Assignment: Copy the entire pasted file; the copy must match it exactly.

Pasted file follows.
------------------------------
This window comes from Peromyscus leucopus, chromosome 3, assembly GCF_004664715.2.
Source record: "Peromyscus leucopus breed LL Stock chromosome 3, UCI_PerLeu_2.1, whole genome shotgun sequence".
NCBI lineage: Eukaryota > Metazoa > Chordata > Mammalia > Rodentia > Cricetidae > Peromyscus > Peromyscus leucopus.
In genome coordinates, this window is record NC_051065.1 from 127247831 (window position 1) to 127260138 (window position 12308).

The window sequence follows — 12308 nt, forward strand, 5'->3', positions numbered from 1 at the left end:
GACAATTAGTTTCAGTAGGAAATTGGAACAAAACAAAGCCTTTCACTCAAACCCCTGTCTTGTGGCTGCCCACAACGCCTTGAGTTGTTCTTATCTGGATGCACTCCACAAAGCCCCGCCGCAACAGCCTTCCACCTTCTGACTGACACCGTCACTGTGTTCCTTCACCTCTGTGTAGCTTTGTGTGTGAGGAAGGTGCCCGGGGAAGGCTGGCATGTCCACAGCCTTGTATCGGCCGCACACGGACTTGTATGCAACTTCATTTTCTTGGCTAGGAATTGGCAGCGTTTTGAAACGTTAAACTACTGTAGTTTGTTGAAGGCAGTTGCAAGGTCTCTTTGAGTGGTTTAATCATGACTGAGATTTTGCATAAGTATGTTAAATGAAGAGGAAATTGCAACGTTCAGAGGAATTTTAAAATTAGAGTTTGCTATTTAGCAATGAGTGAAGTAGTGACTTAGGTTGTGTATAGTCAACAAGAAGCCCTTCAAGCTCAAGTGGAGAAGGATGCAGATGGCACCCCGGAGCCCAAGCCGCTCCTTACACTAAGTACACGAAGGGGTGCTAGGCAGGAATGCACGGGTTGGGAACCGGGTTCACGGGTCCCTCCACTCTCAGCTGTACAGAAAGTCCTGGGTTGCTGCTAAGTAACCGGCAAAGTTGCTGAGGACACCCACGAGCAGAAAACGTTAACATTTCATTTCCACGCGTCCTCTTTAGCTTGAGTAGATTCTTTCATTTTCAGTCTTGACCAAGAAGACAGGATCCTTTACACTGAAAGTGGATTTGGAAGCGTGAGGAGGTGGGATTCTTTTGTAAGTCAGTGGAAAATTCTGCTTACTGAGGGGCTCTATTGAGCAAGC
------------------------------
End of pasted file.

This window comes from Peromyscus leucopus, chromosome 3, assembly GCF_004664715.2.
Source record: "Peromyscus leucopus breed LL Stock chromosome 3, UCI_PerLeu_2.1, whole genome shotgun sequence".
NCBI lineage: Eukaryota > Metazoa > Chordata > Mammalia > Rodentia > Cricetidae > Peromyscus > Peromyscus leucopus.
In genome coordinates, this window is record NC_051065.1 from 127247831 (window position 1) to 127260138 (window position 12308).

The window sequence follows — 12308 nt, forward strand, 5'->3', positions numbered from 1 at the left end:
GACAATTAGTTTCAGTAGGAAATTGGAACAAAACAAAGCCTTTCACTCAAACCCCTGTCTTGTGGCTGCCCACAACGCCTTGAGTTGTTCTTATCTGGATGCACTCCACAAAGCCCCGCCGCAACAGCCTTCCACCTTCTGACTGACACCGTCACTGTGTTCCTTCACCTCTGTGTAGCTTTGTGTGTGAGGAAGGTGCCCGGGGAAGGCTGGCATGTCCACAGCCTTGTATCGGCCGCACACGGACTTGTATGCAACTTCATTTTCTTGGCTAGGAATTGGCAGCGTTTTGAAACGTTAAACTACTGTAGTTTGTTGAAGGCAGTTGCAAGGTCTCTTTGAGTGGTTTAATCATGACTGAGATTTTGCATAAGTATGTTAAATGAAGAGGAAATTGCAACGTTCAGAGGAATTTTAAAATTAGAGTTTGCTATTTAGCAATGAGTGAAGTAGTGACTTAGGTTGTGTATAGTCAACAAGAAGCCCTTCAAGCTCAAGTGGAGAAGGATGCAGATGGCACCCCGGAGCCCAAGCCGCTCCTTACACTAAGTACACGAAGGGGTGCTAGGCAGGAATGCACGGGTTGGGAACCGGGTTCACGGGTCCCTCCACTCTCAGCTGTACAGAAAGTCCTGGGTTGCTGCTAAGTAACCGGCAAAGTTGCTGAGGACACCCACGAGCAGAAAACGTTAACATTTCATTTCCACGCGTCCTCTTTAGCTTGAGTAGATTCTTTCATTTTCAGTCTTGACCAAGAAGACAGGATCCTTTACACTGAAAGTGGATTTGGAAGCGTGAGGAGGTGGGATTCTTTTGTAAGTCAGTGGAAAATTCTGCTTACTGAGGGGCTCTATTGAGCAAGC